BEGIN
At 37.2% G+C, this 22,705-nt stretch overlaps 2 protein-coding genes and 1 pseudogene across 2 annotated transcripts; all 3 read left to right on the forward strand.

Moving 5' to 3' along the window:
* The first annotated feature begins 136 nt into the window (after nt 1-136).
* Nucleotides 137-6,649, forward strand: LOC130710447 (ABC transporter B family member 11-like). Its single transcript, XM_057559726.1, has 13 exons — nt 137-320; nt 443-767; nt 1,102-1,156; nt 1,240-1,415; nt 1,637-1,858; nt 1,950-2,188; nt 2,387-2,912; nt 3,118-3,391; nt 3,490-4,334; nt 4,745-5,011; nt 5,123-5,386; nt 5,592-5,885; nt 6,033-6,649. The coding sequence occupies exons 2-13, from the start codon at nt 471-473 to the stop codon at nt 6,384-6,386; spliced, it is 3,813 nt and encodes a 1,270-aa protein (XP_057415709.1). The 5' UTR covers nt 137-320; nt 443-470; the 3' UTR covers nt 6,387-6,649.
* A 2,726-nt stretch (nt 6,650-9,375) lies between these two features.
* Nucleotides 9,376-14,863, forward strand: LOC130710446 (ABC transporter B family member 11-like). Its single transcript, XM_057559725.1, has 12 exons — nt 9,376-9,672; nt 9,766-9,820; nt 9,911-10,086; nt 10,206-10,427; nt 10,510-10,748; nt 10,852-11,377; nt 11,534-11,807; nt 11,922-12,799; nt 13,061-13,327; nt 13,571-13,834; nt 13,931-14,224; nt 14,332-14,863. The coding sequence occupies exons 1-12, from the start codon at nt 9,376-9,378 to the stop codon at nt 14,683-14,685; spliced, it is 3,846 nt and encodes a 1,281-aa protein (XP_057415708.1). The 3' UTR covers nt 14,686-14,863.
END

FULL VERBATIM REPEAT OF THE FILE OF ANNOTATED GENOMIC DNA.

At 37.2% G+C, this 22,705-nt stretch overlaps 2 protein-coding genes and 1 pseudogene across 2 annotated transcripts; all 3 read left to right on the forward strand.

Moving 5' to 3' along the window:
* The first annotated feature begins 136 nt into the window (after nt 1-136).
* Nucleotides 137-6,649, forward strand: LOC130710447 (ABC transporter B family member 11-like). Its single transcript, XM_057559726.1, has 13 exons — nt 137-320; nt 443-767; nt 1,102-1,156; nt 1,240-1,415; nt 1,637-1,858; nt 1,950-2,188; nt 2,387-2,912; nt 3,118-3,391; nt 3,490-4,334; nt 4,745-5,011; nt 5,123-5,386; nt 5,592-5,885; nt 6,033-6,649. The coding sequence occupies exons 2-13, from the start codon at nt 471-473 to the stop codon at nt 6,384-6,386; spliced, it is 3,813 nt and encodes a 1,270-aa protein (XP_057415709.1). The 5' UTR covers nt 137-320; nt 443-470; the 3' UTR covers nt 6,387-6,649.
* A 2,726-nt stretch (nt 6,650-9,375) lies between these two features.
* Nucleotides 9,376-14,863, forward strand: LOC130710446 (ABC transporter B family member 11-like). Its single transcript, XM_057559725.1, has 12 exons — nt 9,376-9,672; nt 9,766-9,820; nt 9,911-10,086; nt 10,206-10,427; nt 10,510-10,748; nt 10,852-11,377; nt 11,534-11,807; nt 11,922-12,799; nt 13,061-13,327; nt 13,571-13,834; nt 13,931-14,224; nt 14,332-14,863. The coding sequence occupies exons 1-12, from the start codon at nt 9,376-9,378 to the stop codon at nt 14,683-14,685; spliced, it is 3,846 nt and encodes a 1,281-aa protein (XP_057415708.1). The 3' UTR covers nt 14,686-14,863.